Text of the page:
Thrunite T1 Flashlight Review - You need have this little monster!
Thrunite has released something I’ve wanted for a long time now. This is a pocket friendly 18350 light, with an e-switch. It’s a good production version counterpoint to many of the “custom” triples out there, most of which have mechanical tail clickies.
Official Specs and Features
Just one body is available, but that body can be had in CW or NW versions. What I have is the cool white.
I like this little light a lot. I’m super happy that it takes 18350 cells (and even comes with one)! I think it could be made shorter, because the included (protected) cell is quite long. But overall, I’m very happy with this light, and I’m taking into consideration the price. At the price, it’s a great light.
- Thrunite T1 Flashlight
- Thrunite 1100mAh 18350 (protected, button top) (not pictured here)
- Charge cable (USB to micro-USB)
- Spare o-rings (2)
- Pocket clip
- Spare charge port cover
- Manual and papers
Package and Manual
Standard Thrunite package. The end of the box includes CW/NW checkboxes.
The manual is brief, and in 4 languages (only English shown here).
Build Quality and Disassembly
This tiny light has a quality bit of heft to it. The anodizing is great. I can’t measure the thickness of it but it feels as high quality as almost any light like this. The alternate take on knurling is a nice feature, and doesn’t sacrifice grip.
The outside of the tailcap is not exciting. The inside of the tailcap/cell tube has a big coated spring, and a magnet, too.
The head, on the other hand, has a brass button. The button isn’t shrouded, nor is it springy, but the light does work just fine with any 18350 (including those that are actually sized according their name – 35mm long cells).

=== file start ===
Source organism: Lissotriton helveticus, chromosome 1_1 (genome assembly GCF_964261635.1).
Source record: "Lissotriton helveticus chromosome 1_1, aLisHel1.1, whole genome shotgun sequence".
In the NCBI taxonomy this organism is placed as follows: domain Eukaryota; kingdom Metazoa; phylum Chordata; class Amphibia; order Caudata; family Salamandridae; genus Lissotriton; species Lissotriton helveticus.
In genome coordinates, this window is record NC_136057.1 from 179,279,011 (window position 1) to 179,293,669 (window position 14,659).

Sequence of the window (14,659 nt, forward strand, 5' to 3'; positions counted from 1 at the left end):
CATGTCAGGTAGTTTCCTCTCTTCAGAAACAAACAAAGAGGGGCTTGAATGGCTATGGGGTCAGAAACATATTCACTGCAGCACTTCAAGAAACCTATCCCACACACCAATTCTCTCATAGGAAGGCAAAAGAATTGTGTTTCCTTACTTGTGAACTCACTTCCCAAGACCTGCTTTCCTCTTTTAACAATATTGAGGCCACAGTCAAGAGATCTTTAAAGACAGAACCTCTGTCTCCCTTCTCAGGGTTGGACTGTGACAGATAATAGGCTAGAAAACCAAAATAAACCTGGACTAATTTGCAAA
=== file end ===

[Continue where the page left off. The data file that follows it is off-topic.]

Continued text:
There’s a lot going on with this mcpcb! Sort of neat to see all this stuff exposed.
The threads are anodized and square cut, and the body tube has a 2mm unanodized, unthreaded section. As far as I can tell, electrical contact is made only on the rim and not on the sides, so I’m not sure what the point of this section is. It’s not an inner sleeve, either.
Size and Comps
Weight: 71.5g with battery
Dimensions: 69.5mm*26.5mm*22mm. I confirm these measurements.
No doubt there could be shorter 18350 lights, but this is quite short indeed. And I think could go even shorter, but that’d require a non-Thrunite cell, and no protection.
Retention and Carry
First let’s mention the magnet in the tailcap again. The magnet is quite strong and holds the light easily. I think it’d be possible to pull the spring and take the magnet out, but I did not try.
Next is the pocket clip. It’s a friction fit clip, and lives only on the tail end of the light. It’s a double direction clip, though the mouth doesn’t allow too great access for bezel up carry. In fact the shoulder doesn’t offer great ease of access either – I had to fiddle with the clip (ie two handed operation) every time I put the light on my pocket. Not a huge deal, but just another reason I don’t care for these type clips.
There’s also a lanyard, which should be connected through the hole in the tailcap.
Power and Runtime
Thrunite includes the cell intended for powering the T1. It’s an 18350 cell, with Thrunite added protection, and a button top. Those two things make it quite long to be sure, but of course it fits in this light easily. I measure the cell at 39.7mm long.
As you can see, the Thrunite 18350 is much longer than an unprotected flat top 18350.
The Thrunite cell protrudes around 3mm out of the light, while the unprotected 18350 is around 1mm below the lip.
Both of those cells work just fine in this light.
Two runtimes follow. Turbo holds out for a couple of minutes around 1500 lumens (as claimed) with reasonable strength, then steps down heavily to around 700 lumens (“High”) (as claimed, but the claim is actually “408 lumens” on stepdown). Once the cell voltage drops off, so does the light, and then shuts off with the cell around 2.8V. The indicating switch starts warning at around 3.2V with a blue indication, then turns red at 2.9V. (It’ll also flash red, but that’s at ~2.8V, and fairly dim.)